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10 Jan 2019

The Art of Porn: Dan Savage's HUMP! Film Festival Makes Its Palm Springs Debut

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A promo image for the HUMP! Film Festival. A promo image for the HUMP! Film Festival.

For 14 years now, Dan Savage—the newspaper editor, sex-advice columnist, author and pundit whose Savage Love column appears in each edition of the Independent—and his associates have produced the HUMP! Film Festival, a traveling, curated selection of short (i.e., five minutes or less) pornography films.

Yes, you read that correctly: It’s a porn film festival. However, it’s not that kind of porn. Well, OK, it is … except when it isn’t.

Make sense? No? You have questions? So did we, and Savage graciously agreed to answer some of our queries.

Before we get to those queries, here is the back story: HUMP! started in Seattle back in 2005, and the national tour of HUMP! began several years later. Anyone can submit films for consideration, of any sort, as long as they’re related to pornography—and the HUMP! producers take extreme steps to make sure these films never make it onto the internet (unless the filmmakers decide to put them online themselves).

Tell me about bringing HUMP! to Palm Springs. This is the first time it’s going to be here, correct?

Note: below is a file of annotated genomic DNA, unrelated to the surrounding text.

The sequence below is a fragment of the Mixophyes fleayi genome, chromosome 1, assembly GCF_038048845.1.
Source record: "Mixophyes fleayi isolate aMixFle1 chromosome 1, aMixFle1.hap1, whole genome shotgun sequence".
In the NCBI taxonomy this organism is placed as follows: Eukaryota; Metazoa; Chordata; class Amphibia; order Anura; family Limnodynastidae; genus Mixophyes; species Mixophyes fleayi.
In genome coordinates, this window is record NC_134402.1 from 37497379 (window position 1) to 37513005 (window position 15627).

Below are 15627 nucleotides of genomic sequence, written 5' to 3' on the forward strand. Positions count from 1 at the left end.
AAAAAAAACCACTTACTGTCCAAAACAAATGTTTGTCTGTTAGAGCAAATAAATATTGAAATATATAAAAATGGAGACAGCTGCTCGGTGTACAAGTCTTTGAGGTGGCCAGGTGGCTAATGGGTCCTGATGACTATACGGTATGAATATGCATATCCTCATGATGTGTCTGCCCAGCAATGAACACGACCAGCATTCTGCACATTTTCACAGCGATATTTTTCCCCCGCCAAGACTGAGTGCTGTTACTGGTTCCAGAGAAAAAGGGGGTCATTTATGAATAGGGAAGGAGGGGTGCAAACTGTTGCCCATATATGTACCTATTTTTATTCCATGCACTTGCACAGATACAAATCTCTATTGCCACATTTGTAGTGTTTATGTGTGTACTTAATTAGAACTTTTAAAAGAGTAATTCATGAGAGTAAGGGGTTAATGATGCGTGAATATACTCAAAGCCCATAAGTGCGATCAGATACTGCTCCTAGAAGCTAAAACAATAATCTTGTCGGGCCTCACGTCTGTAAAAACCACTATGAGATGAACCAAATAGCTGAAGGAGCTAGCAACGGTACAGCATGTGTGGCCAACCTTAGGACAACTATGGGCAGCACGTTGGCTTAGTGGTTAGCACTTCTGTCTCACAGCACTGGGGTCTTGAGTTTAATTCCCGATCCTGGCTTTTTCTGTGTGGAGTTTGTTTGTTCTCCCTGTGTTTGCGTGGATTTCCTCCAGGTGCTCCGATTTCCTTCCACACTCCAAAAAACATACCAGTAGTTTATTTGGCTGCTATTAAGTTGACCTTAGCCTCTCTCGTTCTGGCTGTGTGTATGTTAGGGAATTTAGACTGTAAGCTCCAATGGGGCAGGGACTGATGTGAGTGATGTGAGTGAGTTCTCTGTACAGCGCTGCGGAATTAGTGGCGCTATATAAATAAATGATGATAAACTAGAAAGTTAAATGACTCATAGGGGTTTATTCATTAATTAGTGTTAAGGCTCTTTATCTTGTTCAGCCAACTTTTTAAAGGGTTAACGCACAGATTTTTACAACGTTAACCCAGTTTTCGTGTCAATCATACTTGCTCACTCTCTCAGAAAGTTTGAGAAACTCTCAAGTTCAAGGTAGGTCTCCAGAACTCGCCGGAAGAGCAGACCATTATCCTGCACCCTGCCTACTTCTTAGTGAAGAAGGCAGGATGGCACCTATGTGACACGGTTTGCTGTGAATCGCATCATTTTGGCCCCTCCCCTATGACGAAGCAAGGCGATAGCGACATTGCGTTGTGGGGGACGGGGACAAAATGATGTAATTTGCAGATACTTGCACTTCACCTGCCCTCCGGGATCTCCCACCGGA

It is. It has played in Los Angeles, but it’s never played in Palm Springs—even though a couple of Palm Springs residents won the HUMP! Best in Show award a few years back, for a film called Glory Hole. (Laughs.) … I think the folks there will really dig it.

To people who are unfamiliar with HUMP!—and, I admit, to some people like me who are familiar with HUMP!—it may seem a little weird to go and sit at the Camelot, where they have all sorts of wonderful events, with a bunch of people from my community, and watch porn. Describe to me why that isn’t so weird.

Because it’s a different kind of porn. When you’re watching porn at home alone, you are clicking only on porn of, well, immediate utility, if I may put it that way.

(Laughs.) That’s a perfect way to put it.

What HUMP! is, is a collection of shorts, five minutes or less, with pornography as the theme. Sometimes the pornography is explicit and hardcore; sometimes it’s softcore; sometimes it’s animation. There’s even a documentary about pornography this year at HUMP!, with people recalling when they first encountered porn, in the pre-internet era. There’s a musical number in this year’s HUMP!. … It’s not the kind of porn where you sit with a coat in your lap, and masturbate, or sit with a roll of paper towels at the ready. It’s porn that you enjoy for its artistic merits. You also get to see what really turns other people on, and that may not be what turns you on. It’s a window into other people’s passions.